Showing posts from August, 2015

The Seven Secrets of Art

      Philip Koch, High Trees, oil on panel, 28 x 21"     2015. To be included in the Burchfield Penney     Art Center's Live Auction at their annual Gala     Sept. 19, 2015 I like to make lists. Here are some bullet points I sometimes give out to my students.  As you can see I failed badly at keeping the list down to just seven ideas.  The 7 Secrets of Art, and a few more .                                            Philip Koch Secret #1. That there are Secrets. #2. That there are in fact rules (though they can be elusive to understand). #3. Tones (darks and lights) are more important than color. #4. Shapes are more important than color. #5. Silhouettes are more important than details. #6. Intervals of empty space are more important than forms. #7. Craftmanship is always in style. #8. The problem with ones work-in-progress usually isn't where one thinks it is.  #9. Art is not an idea but a vision. #10. Art is the marriage of the skeptic and

Salem, Ohio

As part of my being the Artist-In-Residence for this year at the Burchfield Penney Art Center , I traveled with my wife Alice to Salem, Ohio, the childhood home of the artist Charles Burchfield. The Burchfield Homestead Society  restored the home where the career of the visionary artist began. It is very  well worth a visit for anyone who admires Burchfield's work. Above is Alice cooling her heels on Burchfield's front porch swing.  It's a modest but art historically important home. Burchfield made many of his powerful early paintings peering out through its windows at the neighborhood. Below is a vine charcoal drawing I made standing at the rear of his yard looking back at the house. At the far left of my drawing is a long one-story house that Burchfield would paint repeatedly.   Philip Koch, Salem, Burchfield House, vine charcoal 6 1/2 x 13", 2015 Here is probably his most famous painting of that building, The Night Wind,  (note the verti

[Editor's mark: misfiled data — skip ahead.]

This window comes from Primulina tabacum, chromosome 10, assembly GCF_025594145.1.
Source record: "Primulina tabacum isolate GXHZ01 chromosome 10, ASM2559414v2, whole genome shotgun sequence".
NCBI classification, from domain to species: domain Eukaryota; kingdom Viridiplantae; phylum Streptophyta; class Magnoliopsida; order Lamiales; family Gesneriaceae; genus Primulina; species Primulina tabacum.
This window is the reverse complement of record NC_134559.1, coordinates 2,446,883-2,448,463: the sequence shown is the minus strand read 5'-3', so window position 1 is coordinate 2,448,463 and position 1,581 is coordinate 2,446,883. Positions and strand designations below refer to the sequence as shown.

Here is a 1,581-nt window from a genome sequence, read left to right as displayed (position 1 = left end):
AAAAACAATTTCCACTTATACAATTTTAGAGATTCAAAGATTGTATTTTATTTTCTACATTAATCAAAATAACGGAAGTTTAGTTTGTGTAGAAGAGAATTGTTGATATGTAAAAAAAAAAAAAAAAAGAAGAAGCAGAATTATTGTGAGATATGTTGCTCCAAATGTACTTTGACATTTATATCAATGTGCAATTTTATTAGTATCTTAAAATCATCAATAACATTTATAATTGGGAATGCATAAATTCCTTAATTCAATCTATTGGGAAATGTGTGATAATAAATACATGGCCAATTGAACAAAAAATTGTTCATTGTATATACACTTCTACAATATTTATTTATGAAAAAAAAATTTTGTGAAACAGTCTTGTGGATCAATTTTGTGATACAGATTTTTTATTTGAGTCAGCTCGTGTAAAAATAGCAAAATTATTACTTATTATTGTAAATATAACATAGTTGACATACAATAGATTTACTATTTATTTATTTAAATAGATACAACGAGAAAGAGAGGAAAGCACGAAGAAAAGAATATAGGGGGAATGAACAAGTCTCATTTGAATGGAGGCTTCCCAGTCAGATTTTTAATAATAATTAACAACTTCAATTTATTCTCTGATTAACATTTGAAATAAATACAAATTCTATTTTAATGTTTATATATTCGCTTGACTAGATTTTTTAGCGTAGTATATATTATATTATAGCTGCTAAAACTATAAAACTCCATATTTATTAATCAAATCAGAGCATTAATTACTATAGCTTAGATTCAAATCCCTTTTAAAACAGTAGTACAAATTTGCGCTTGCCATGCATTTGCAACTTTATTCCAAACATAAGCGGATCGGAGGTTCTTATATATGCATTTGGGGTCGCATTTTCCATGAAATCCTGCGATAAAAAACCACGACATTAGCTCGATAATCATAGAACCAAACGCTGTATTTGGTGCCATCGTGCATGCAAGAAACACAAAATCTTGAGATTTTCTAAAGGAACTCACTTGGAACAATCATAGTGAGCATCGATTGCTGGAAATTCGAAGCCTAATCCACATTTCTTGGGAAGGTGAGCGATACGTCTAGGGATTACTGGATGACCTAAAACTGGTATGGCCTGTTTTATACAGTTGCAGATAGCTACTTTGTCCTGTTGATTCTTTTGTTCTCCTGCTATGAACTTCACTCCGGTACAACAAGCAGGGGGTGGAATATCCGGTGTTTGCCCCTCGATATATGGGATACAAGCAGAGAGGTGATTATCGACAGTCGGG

Sailing Lessons from Edward Hopper

Later this month I'll be traveling to see some art. My destination is Salem, Ohio to visit the home where the painter Charles Burchfield grew up and began his life as an artist. Along the way we'll stop in Pittsburgh to see the new Edward Hopper exhibition at the Carnegie Museum of Art (through Oct. 26). Have found myself looking at one of my favorite Hopper's Sailing from 1911 that's one of the standouts in the Carnegie's Permanent Collection. It's an imagined view of a sloop on the Hudson River where Hopper grew up. It was included in the historic 1913 Amory Show and was the first painting Hopper ever sold. He would have to wait another 10 years before selling another of his paintings.  I've always found the painting remarkable for the way Hopper's boat surges by us with energy. It seems in a moment it will have sailed out of our view altogether. Hopper had some tricks up his sleeve to emphasize that sense of movement. Here's the

Two Drawing Masters: Edward Hopper and Charles Burchfield

Charles Burchfield, Tree in Landscape, 19 1/4 x 14", conte, undated  Burchfield Penney Art Center, gift of the Burchfield Foundation So often when we think of famous artists we remember them for their paintings, as well we should. But the hands that held their brushes were guided by someone with an incredibly astute eye. So often we see evidence of how well they saw in their drawings. Two years ago I was able to see the major show of Edward Hopper's drawings that Carter Foster of the Whitney Museum in New York put together. It was a profound reminder that Hopper drew beautifully. This summer as the Artist-In-Residence at the Burchfield Penney Art Center in Buffalo, NY  I've been examining  the drawings of Hopper's contemporary, Charles Burchfield, at close hand in that museum's Archives.  Charles Burchfield,  Landscape with Distance Houses , conte, 8 x 10 1/2" 1915  Burchfield Penney Art Center, Buffalo, NY, gift of the Burchfield Fou